Bell had told Miami’s WQAM 560 radio host Dan Sileo on Monday that “it’s hard to respect a guy that doesn’t tell you the truth or doesn’t tell you face-to-face.” On Tuesday morning, he tried to take it back, saying his live comments were taken out of context.
Bell’s excuses have become tiresome. He has blamed trainers, coaches, scouts and catchers for his struggles. He even blamed Showtime for a negative portrayal of him on The Franchise. His teammates say he’s a phony.
To call Guillen untruthful is like calling Lady Gaga modest.
“Have fun, win games and be honest — that’s the way I’ve been my whole life,” Guillen said on his show. “Of 35 players, the one I fight for the most was [Bell]. Fans call me ‘idiot’ for keeping him so long as closer. He lose his job; he did it to himself. We gave him a lot of opportunities to come out of it.
“I think Heath Bell gonna bounce back. But I losing respect for him because of comments he make. He put me on the spot with my players. My biggest concern is what I do for my players. I worry about them, I care about them. My job is to get the best out of them. Obviously, this year I didn’t do it.”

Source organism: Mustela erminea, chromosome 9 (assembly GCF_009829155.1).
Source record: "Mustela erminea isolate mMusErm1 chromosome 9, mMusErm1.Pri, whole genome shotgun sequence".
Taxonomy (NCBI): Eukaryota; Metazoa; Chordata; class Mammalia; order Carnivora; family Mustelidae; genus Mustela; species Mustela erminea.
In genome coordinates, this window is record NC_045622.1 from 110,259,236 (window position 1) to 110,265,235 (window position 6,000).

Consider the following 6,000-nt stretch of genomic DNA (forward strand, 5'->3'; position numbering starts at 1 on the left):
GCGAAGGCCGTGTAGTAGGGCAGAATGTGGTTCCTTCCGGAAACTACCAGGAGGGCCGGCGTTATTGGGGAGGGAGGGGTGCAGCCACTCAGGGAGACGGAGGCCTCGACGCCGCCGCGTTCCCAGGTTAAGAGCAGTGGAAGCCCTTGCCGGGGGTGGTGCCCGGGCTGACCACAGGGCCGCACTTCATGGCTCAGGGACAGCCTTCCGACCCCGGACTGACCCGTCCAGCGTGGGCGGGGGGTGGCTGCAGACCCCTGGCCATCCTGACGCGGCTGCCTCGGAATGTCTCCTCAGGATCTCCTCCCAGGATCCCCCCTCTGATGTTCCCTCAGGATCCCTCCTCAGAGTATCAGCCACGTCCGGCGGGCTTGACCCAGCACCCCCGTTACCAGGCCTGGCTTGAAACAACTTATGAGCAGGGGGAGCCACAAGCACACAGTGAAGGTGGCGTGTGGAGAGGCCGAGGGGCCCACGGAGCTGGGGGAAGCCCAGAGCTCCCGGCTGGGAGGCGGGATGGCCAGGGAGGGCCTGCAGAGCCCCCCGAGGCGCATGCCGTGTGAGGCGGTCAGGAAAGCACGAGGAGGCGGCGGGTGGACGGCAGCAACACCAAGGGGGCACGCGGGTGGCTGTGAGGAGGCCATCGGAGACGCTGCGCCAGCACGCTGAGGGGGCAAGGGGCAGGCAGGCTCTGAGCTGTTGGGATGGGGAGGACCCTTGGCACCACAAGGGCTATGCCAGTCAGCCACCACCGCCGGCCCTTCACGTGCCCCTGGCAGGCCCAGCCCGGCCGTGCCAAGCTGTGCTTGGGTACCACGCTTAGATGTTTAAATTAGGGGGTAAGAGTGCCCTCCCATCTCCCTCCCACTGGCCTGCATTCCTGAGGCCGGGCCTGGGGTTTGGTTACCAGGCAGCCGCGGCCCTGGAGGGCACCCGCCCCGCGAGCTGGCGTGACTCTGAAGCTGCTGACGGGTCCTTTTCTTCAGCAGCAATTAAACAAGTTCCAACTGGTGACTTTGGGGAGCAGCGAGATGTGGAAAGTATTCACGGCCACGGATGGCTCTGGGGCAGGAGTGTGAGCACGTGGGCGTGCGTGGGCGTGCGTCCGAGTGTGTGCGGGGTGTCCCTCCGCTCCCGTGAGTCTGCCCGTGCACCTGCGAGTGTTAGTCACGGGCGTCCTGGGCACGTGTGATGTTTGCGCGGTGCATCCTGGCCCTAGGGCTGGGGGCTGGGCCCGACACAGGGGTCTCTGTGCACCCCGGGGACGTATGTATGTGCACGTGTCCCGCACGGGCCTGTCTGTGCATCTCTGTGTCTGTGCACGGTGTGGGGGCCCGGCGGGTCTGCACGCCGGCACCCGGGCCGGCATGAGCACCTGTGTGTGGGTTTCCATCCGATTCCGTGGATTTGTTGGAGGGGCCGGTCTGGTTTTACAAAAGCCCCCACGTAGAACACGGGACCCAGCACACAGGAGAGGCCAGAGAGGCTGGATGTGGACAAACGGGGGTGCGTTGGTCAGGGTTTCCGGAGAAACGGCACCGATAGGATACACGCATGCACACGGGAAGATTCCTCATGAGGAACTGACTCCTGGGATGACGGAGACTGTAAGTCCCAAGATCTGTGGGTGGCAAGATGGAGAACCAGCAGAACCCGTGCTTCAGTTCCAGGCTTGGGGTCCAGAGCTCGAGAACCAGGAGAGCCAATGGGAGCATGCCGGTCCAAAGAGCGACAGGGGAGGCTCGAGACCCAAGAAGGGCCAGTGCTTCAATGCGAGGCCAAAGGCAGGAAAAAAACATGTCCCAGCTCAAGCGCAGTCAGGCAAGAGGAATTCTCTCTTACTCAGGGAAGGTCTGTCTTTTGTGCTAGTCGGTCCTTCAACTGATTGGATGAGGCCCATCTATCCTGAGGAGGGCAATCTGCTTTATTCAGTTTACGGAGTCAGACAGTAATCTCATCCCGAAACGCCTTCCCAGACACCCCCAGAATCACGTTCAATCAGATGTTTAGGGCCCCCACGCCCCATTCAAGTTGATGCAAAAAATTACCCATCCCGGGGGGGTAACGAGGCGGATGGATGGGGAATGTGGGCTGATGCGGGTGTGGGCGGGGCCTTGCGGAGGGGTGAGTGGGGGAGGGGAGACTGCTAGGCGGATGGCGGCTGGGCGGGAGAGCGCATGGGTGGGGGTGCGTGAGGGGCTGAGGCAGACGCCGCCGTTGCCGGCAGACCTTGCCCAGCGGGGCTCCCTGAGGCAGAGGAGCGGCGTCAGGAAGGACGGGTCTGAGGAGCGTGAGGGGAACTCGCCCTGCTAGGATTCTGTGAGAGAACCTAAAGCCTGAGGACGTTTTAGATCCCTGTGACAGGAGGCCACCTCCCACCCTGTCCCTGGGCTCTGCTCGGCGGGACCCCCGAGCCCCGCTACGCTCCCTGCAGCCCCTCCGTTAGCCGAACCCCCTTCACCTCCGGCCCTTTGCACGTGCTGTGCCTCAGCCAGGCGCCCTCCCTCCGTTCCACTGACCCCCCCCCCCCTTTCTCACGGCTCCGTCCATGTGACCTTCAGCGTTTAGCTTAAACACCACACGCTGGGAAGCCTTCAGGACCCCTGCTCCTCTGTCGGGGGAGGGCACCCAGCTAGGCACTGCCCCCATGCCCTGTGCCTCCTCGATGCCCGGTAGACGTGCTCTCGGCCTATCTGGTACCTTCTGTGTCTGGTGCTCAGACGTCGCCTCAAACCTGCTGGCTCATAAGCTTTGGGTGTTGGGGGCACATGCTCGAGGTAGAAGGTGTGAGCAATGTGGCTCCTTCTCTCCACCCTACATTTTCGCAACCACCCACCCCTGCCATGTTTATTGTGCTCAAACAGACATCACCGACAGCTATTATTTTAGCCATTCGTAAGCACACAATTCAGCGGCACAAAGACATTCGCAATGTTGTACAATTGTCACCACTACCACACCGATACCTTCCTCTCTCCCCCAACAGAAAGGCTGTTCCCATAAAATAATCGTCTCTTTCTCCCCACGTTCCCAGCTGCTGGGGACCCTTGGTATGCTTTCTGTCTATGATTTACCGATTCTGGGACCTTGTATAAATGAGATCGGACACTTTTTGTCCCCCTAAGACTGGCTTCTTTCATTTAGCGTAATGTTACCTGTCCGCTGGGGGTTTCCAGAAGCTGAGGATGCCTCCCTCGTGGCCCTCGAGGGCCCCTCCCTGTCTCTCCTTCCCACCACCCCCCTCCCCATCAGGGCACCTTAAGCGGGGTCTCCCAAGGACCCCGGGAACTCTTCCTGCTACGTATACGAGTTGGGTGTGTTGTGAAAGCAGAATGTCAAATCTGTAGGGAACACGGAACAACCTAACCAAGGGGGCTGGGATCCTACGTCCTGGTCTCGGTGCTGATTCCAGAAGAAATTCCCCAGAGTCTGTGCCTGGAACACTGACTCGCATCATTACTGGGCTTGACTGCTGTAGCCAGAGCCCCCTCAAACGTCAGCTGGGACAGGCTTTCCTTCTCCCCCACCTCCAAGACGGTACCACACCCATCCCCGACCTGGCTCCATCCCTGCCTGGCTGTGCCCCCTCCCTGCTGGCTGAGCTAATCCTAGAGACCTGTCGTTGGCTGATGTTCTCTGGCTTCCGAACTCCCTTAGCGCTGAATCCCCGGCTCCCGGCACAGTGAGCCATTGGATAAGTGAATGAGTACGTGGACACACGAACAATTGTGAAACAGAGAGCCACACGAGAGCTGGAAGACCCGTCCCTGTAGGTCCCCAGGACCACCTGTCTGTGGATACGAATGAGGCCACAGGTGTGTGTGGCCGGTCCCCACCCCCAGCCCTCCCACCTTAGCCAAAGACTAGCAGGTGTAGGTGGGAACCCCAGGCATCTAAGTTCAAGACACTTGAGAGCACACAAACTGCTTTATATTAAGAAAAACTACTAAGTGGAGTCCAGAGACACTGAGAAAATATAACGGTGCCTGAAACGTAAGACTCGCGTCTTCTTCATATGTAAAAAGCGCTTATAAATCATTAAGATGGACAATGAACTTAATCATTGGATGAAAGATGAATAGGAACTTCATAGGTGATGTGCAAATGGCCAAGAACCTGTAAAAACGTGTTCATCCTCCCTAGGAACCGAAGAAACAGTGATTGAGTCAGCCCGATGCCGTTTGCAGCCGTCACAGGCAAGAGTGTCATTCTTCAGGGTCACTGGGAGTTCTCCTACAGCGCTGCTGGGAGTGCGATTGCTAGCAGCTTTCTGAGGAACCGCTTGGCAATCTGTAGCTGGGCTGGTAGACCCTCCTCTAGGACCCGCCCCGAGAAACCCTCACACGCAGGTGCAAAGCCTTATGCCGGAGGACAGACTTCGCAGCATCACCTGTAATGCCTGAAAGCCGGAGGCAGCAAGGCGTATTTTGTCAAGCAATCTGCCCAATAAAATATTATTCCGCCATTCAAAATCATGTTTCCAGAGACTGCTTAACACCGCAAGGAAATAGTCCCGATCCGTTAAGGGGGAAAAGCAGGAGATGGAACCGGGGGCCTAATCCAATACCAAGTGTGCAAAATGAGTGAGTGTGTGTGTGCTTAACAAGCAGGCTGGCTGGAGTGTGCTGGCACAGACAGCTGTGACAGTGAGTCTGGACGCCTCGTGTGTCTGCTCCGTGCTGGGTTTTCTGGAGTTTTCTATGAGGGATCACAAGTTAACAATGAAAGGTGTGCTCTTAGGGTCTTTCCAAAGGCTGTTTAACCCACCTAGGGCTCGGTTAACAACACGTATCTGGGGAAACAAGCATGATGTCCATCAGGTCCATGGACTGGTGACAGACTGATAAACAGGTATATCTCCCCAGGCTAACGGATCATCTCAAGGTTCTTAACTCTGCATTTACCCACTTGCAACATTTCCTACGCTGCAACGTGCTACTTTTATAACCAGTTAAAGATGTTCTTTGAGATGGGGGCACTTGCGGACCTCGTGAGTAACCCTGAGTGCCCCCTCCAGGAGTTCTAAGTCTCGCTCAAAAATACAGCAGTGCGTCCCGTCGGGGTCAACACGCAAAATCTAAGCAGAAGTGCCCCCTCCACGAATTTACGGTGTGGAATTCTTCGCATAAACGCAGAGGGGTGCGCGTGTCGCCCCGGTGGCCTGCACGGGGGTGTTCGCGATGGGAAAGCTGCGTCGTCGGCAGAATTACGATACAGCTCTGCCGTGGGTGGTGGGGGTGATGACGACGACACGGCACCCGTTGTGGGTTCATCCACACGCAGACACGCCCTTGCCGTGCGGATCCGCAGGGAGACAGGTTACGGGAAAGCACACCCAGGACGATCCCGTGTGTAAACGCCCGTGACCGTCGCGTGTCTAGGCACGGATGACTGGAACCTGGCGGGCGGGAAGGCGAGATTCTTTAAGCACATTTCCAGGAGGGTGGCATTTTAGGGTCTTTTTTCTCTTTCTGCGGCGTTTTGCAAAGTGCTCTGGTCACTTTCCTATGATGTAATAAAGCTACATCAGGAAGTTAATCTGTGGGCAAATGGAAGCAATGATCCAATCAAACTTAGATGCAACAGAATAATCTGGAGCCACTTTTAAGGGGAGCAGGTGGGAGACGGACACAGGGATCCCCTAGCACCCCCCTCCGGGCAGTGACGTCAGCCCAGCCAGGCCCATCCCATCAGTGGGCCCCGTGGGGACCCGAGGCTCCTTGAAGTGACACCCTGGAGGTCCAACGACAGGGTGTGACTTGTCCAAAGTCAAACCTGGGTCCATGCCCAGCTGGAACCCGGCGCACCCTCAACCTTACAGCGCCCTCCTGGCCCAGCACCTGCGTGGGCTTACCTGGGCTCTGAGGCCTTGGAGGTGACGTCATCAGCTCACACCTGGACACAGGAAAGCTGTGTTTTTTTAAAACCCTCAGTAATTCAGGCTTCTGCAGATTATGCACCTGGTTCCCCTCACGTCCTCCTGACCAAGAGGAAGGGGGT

Nor did they get the best out of themselves, which is why they have approached Guillen to convey their support.
Guillen is taking heat for this bomb of a season, but he deserves another shot with a recalibrated roster. Don’t expect the Marlins, with a projected payroll of $80 million, to be significantly better.
But Bell will be gone, even if Loria has to eat the $18 million left on his contract. Bell’s presence has turned toxic, and the Marlins must clean up the mess.